2014 was a year of change for Japan’s Government Pension Investment Fund (GPIF), and 2015 will bring more of the same.

Aside from appointing a chief investment officer, the pension fund is overhauling its investment strategy and hiring new managers.

But Japan’s welfare minister, Yasuhisa Shiozaki, along with other government officials, might not be on the same page as the GPIF.

From the Wall Street Journal:

Japan’s welfare minister has frequently disagreed with officials in Prime Minister Shinzo Abe ’s government over the nation’s $1.1 trillion Government Pension Investment Fund, according to people familiar with the matter, adding uncertainty to efforts to remake the fund.


Fights over the process—including the recent hiring of a London-based private-equity executive as chief investment officer—have broken out between Mr. Shiozaki’s camp and other officials at his Ministry of Health, Labor and Welfare, as well as aides to Mr. Abe, according to those involved.


So far, the disagreements haven’t significantly derailed Mr. Abe’s plans. But in an interview Wednesday, Mr. Shiozaki laid out a cautious investment strategy and declined to praise the chief investment officer, Hiromichi Mizuno.

Mr. Mizuno’s appointment “was decided by the GPIF’s president, so I don’t think it’s the kind of thing I should comment a lot about,” said Mr. Shiozaki.

He went on, “Mr. Mizuno must do his best to fulfill the necessary condition of being able to invest in a safe and efficient manner. That is what we expect. If he can’t do that—if it does not come out in favor of pensioners—then that’s a problem.”

The GPIF manages $1.1 trillion in assets and is the world’s largest pension fund.


Photo by Ville Miettinen via FLickr CC License

Japan Pension CIO Gets 60 Percent Pay Raise


Japan’s Government Pension Investment Fund (GPIF) has already indicated they will increase salaries for their money managers in a bid to attract more talent.

But the fund’s chief investment officer is getting a raise, as well. Hiromichi Mizuno, the fund’s CIO, will get a 64 percent pay bump this year.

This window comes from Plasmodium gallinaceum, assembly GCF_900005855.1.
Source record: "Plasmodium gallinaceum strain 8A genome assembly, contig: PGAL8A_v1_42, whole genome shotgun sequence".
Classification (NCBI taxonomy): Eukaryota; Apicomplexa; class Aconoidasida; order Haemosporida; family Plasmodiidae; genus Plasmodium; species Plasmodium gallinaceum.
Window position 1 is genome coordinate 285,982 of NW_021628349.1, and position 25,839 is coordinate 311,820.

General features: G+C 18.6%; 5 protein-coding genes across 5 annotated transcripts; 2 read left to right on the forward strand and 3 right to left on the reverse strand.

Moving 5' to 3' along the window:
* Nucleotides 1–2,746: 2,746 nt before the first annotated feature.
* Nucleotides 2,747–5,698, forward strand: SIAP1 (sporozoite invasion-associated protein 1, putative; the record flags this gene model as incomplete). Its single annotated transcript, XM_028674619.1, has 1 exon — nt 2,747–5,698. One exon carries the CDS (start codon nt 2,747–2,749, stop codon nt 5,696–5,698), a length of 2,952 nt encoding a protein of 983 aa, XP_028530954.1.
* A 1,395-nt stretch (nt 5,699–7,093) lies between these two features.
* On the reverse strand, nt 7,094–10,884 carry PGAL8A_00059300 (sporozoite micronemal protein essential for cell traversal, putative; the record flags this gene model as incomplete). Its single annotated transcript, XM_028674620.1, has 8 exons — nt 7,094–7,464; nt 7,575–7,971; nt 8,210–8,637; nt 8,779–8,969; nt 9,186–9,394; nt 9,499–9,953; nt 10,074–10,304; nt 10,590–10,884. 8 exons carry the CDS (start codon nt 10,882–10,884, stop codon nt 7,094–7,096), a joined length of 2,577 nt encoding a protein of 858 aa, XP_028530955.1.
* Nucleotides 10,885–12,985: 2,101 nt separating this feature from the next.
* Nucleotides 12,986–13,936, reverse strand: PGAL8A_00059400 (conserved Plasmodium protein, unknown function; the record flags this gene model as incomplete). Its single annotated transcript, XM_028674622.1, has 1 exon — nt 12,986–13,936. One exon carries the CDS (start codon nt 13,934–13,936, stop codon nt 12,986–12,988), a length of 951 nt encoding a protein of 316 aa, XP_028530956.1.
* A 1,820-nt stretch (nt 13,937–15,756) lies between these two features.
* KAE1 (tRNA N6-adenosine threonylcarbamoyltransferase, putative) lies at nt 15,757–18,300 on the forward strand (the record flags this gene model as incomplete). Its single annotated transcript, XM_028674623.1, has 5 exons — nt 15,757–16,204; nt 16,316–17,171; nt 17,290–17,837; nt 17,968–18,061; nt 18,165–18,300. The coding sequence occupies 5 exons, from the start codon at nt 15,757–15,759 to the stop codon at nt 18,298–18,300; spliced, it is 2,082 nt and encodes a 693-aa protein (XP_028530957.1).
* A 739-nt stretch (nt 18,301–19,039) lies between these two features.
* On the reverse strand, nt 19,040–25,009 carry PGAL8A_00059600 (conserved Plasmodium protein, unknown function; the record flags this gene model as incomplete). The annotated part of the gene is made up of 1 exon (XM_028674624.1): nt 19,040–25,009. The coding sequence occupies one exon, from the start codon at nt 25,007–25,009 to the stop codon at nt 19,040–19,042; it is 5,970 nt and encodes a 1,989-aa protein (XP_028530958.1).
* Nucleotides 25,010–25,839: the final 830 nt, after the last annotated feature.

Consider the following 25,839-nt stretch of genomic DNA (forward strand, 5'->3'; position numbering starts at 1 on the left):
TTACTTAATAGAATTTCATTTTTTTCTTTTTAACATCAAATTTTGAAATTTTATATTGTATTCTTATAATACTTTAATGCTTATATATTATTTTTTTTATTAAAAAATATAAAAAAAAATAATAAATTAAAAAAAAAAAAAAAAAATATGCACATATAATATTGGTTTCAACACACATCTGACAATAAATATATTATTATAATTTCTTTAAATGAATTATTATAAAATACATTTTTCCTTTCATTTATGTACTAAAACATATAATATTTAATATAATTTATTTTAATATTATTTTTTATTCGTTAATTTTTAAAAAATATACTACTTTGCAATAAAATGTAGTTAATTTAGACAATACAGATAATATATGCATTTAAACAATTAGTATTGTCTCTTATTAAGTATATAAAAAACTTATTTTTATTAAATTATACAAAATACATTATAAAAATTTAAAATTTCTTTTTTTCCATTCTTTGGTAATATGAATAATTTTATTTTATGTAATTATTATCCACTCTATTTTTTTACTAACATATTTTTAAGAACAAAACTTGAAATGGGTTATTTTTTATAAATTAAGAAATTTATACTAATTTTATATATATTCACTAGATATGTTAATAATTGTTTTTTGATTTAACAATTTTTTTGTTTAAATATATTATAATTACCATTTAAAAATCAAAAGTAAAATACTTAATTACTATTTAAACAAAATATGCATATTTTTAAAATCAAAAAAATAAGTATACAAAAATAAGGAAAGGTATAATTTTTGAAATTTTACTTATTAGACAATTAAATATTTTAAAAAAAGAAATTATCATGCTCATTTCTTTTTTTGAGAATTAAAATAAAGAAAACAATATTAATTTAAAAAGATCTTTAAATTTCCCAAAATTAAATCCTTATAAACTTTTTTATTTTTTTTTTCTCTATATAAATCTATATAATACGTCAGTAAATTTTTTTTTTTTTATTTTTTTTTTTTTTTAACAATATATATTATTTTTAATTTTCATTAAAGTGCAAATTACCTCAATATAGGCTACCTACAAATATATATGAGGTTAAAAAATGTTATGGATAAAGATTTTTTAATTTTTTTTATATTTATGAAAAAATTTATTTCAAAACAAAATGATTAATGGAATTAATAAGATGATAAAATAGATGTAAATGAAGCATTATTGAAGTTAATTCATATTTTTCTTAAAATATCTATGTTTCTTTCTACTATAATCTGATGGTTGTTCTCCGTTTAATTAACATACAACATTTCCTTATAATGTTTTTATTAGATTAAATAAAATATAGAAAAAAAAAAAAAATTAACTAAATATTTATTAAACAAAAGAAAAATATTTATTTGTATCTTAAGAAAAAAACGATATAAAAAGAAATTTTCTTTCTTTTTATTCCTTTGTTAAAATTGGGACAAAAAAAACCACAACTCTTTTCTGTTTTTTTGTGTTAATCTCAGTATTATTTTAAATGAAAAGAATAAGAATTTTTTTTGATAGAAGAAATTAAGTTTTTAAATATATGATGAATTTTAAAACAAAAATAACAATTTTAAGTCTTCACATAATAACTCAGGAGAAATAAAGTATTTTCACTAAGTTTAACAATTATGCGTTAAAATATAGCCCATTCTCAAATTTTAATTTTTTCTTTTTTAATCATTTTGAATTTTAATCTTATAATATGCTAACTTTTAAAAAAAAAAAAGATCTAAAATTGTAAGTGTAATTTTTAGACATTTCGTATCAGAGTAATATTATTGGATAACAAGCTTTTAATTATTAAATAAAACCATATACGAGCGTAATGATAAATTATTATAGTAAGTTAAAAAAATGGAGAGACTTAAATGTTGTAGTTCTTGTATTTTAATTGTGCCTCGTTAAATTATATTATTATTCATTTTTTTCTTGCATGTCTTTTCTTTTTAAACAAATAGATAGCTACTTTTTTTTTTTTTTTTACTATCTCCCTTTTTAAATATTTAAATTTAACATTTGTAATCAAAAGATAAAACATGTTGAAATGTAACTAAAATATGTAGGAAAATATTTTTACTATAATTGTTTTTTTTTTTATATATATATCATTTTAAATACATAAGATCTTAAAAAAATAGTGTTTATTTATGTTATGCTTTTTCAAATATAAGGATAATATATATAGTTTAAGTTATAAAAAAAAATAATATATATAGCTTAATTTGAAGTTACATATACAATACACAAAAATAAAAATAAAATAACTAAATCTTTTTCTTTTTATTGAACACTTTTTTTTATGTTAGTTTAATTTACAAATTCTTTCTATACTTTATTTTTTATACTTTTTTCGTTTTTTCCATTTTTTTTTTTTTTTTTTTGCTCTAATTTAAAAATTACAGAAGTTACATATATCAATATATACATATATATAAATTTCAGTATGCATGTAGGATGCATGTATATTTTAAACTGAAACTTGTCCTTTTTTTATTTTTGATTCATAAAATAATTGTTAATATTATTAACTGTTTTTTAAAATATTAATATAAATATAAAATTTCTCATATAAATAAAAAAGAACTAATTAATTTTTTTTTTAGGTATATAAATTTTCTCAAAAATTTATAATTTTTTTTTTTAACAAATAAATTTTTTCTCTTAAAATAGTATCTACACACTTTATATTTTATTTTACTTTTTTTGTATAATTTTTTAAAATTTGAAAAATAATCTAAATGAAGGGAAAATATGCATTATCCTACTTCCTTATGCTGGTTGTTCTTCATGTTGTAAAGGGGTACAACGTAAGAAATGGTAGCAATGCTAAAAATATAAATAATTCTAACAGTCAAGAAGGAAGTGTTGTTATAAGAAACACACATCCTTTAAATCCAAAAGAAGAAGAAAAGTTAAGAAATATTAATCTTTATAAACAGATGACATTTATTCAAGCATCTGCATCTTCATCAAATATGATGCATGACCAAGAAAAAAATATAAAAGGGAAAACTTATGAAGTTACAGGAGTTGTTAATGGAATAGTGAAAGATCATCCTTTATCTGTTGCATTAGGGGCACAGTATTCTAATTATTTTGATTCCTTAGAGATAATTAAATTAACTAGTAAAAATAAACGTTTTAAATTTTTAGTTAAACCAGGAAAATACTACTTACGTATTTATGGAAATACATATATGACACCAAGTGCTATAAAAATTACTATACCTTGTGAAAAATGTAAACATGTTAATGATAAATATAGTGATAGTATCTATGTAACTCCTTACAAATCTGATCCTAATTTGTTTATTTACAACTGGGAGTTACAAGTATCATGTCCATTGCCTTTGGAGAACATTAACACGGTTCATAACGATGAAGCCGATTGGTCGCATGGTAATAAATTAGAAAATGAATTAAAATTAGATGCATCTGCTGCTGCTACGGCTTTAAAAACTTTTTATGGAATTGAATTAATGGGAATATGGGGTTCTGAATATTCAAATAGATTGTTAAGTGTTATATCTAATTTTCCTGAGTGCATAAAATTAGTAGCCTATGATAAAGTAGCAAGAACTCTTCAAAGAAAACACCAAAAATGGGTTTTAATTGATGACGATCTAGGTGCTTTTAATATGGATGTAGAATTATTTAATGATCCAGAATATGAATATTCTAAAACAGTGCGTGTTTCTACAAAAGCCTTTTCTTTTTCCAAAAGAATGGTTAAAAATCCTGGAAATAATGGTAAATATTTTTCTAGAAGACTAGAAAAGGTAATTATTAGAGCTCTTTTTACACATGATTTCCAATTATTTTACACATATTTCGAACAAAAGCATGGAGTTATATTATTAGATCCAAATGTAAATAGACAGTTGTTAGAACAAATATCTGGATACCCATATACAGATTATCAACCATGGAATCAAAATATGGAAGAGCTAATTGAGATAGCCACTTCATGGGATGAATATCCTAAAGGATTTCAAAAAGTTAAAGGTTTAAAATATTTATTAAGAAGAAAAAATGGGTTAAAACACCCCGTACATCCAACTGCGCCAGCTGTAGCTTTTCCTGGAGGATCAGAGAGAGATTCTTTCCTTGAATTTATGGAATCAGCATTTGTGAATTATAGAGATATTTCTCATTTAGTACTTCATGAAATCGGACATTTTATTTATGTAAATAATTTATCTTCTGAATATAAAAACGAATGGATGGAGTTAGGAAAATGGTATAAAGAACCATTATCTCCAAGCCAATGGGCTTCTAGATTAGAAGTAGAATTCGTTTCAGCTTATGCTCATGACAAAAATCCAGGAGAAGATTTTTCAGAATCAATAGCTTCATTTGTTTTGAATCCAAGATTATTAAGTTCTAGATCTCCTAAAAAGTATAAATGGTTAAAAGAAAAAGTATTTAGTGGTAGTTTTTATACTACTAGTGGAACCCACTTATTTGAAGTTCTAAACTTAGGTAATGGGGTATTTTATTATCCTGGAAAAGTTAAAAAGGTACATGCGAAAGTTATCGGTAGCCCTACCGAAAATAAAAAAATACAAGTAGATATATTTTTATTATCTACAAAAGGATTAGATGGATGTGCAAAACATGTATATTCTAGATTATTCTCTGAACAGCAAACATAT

The GPIF hopes the gesture will demonstrate their willingness to shell out cash for talent.

From Bloomberg:

Japan’s Government Pension Investment Fund will increase total annual compensation of its president to about 31 million yen ($260,000), including salary, bonuses and allowances, according to calculations by Shinichiro Mori, a director at the fund’s planning section. That compares with 18.9 million yen previously slated for the year ending March 31, Mori said by phone. The pay increase is effective this month, he said.

Boosting pay may help the pension fund hire more money managers from the private sector as it shifts more of its $1.1 trillion from bonds to riskier assets. Even after the increase, the GPIF’s top official will be paid almost 40 percent less than the chief executive officer at the California Public Employees’ Retirement System, the largest U.S. public pension.

“Compared with global standards and given the responsibility as the top asset manager, the amount still isn’t that big,” said Tetsuya Sakabe, managing director at recruitment adviser Kanae Associates Ltd. in Tokyo. “But it’s positive to see that they’ve improved the compensation structure and the amount is reasonable enough to avoid incurring criticism from the public.”


GPIF won flexibility from the health ministry last March to pay higher salaries.

“GPIF decided the president’s new pay standard after a comprehensive review taking into account consistency with other public organizations,” including the central bank, Mori said in the phone interview on Jan. 6. For the CIO, “we took into account the trend at private financial firms in order to secure highly professional human resources, without exceeding the pay level for the president.”

The GPIF manages $1.1 trillion in assets and is the largest pension fund in the world.


Photo by Ville Miettinen

Japan Pension Begins Search For New Money Managers


The end of 2014 was a busy period for Japan’s Government Pension Investment Fund (GPIF). The fund overhauled its asset allocation and will be putting 50 percent of its assets in equities while cutting its bond holdings.

In a related move, the fund will be looking for a new crop of money managers to handle investment duties, and the GPIF is willing to shell out more money for better talent.

Businessweek reports that the GPIF could begin recruiting managers officially next month. From Businessweek:

Japan’s Government Pension Investment Fund may use a private seminar next month to inform potential job applicants as part of its efforts to recruit professional money managers to the world’s largest investor of retirement savings.

Yasuhiro Yonezawa, chairman of the investment committee at the $1.1 trillion fund, is expected to discuss GPIF’s reforms and the qualifications it wants from future staff, said Nobukiyo Akiyama, an executive at Kotora Co., a Japanese executive search firm that’s organizing the Feb. 13 event.